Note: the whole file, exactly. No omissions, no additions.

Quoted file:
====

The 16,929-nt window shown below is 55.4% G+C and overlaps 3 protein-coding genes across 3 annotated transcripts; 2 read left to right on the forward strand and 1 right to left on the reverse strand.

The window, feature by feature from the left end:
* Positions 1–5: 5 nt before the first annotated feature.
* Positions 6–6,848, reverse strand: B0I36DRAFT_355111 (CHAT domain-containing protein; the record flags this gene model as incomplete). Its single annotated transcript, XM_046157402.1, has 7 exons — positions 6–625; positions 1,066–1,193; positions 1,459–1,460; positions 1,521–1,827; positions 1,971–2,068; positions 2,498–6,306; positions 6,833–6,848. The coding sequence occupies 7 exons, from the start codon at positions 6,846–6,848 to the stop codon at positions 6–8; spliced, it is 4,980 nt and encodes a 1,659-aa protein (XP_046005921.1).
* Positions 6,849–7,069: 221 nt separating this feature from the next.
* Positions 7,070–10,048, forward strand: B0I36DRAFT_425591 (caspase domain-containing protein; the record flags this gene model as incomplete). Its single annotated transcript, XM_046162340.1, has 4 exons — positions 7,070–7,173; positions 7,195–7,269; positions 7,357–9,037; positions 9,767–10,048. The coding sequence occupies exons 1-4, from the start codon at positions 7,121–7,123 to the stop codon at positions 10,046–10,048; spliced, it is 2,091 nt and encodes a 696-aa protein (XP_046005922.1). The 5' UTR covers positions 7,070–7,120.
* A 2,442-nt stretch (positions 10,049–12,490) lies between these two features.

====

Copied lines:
The 16,929-nt window shown below is 55.4% G+C and overlaps 3 protein-coding genes across 3 annotated transcripts; 2 read left to right on the forward strand and 1 right to left on the reverse strand.

The window, feature by feature from the left end:
* Positions 1–5: 5 nt before the first annotated feature.
* Positions 6–6,848, reverse strand: B0I36DRAFT_355111 (CHAT domain-containing protein; the record flags this gene model as incomplete). Its single annotated transcript, XM_046157402.1, has 7 exons — positions 6–625; positions 1,066–1,193; positions 1,459–1,460; positions 1,521–1,827; positions 1,971–2,068; positions 2,498–6,306; positions 6,833–6,848. The coding sequence occupies 7 exons, from the start codon at positions 6,846–6,848 to the stop codon at positions 6–8; spliced, it is 4,980 nt and encodes a 1,659-aa protein (XP_046005921.1).
* Positions 6,849–7,069: 221 nt separating this feature from the next.
* Positions 7,070–10,048, forward strand: B0I36DRAFT_425591 (caspase domain-containing protein; the record flags this gene model as incomplete). Its single annotated transcript, XM_046162340.1, has 4 exons — positions 7,070–7,173; positions 7,195–7,269; positions 7,357–9,037; positions 9,767–10,048. The coding sequence occupies exons 1-4, from the start codon at positions 7,121–7,123 to the stop codon at positions 10,046–10,048; spliced, it is 2,091 nt and encodes a 696-aa protein (XP_046005922.1). The 5' UTR covers positions 7,070–7,120.
* A 2,442-nt stretch (positions 10,049–12,490) lies between these two features.